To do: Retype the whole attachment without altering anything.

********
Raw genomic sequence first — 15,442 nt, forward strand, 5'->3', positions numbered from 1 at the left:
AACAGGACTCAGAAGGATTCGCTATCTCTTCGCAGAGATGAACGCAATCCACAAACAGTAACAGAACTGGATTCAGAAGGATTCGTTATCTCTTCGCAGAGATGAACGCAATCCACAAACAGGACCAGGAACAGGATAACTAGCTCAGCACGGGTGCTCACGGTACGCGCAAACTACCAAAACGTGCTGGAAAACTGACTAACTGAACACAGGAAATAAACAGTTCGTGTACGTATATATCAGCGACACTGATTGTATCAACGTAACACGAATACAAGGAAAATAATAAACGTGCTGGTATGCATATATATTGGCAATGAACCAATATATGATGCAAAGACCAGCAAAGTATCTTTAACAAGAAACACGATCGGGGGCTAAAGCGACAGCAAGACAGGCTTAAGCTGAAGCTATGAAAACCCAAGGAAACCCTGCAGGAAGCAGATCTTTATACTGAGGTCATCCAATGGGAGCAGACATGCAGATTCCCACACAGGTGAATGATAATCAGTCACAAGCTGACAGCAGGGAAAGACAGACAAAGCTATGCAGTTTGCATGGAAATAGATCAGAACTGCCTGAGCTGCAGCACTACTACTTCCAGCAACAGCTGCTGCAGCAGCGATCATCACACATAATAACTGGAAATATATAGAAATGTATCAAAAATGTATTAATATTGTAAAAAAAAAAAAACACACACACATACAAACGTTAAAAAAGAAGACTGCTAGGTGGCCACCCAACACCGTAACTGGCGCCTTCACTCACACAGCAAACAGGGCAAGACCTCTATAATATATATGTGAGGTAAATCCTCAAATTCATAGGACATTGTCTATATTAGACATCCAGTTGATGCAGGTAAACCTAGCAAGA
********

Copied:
Raw genomic sequence first — 15,442 nt, forward strand, 5'->3', positions numbered from 1 at the left:
AACAGGACTCAGAAGGATTCGCTATCTCTTCGCAGAGATGAACGCAATCCACAAACAGTAACAGAACTGGATTCAGAAGGATTCGTTATCTCTTCGCAGAGATGAACGCAATCCACAAACAGGACCAGGAACAGGATAACTAGCTCAGCACGGGTGCTCACGGTACGCGCAAACTACCAAAACGTGCTGGAAAACTGACTAACTGAACACAGGAAATAAACAGTTCGTGTACGTATATATCAGCGACACTGATTGTATCAACGTAACACGAATACAAGGAAAATAATAAACGTGCTGGTATGCATATATATTGGCAATGAACCAATATATGATGCAAAGACCAGCAAAGTATCTTTAACAAGAAACACGATCGGGGGCTAAAGCGACAGCAAGACAGGCTTAAGCTGAAGCTATGAAAACCCAAGGAAACCCTGCAGGAAGCAGATCTTTATACTGAGGTCATCCAATGGGAGCAGACATGCAGATTCCCACACAGGTGAATGATAATCAGTCACAAGCTGACAGCAGGGAAAGACAGACAAAGCTATGCAGTTTGCATGGAAATAGATCAGAACTGCCTGAGCTGCAGCACTACTACTTCCAGCAACAGCTGCTGCAGCAGCGATCATCACACATAATAACTGGAAATATATAGAAATGTATCAAAAATGTATTAATATTGTAAAAAAAAAAAAACACACACACATACAAACGTTAAAAAAGAAGACTGCTAGGTGGCCACCCAACACCGTAACTGGCGCCTTCACTCACACAGCAAACAGGGCAAGACCTCTATAATATATATGTGAGGTAAATCCTCAAATTCATAGGACATTGTCTATATTAGACATCCAGTTGATGCAGGTAAACCTAGCAAGA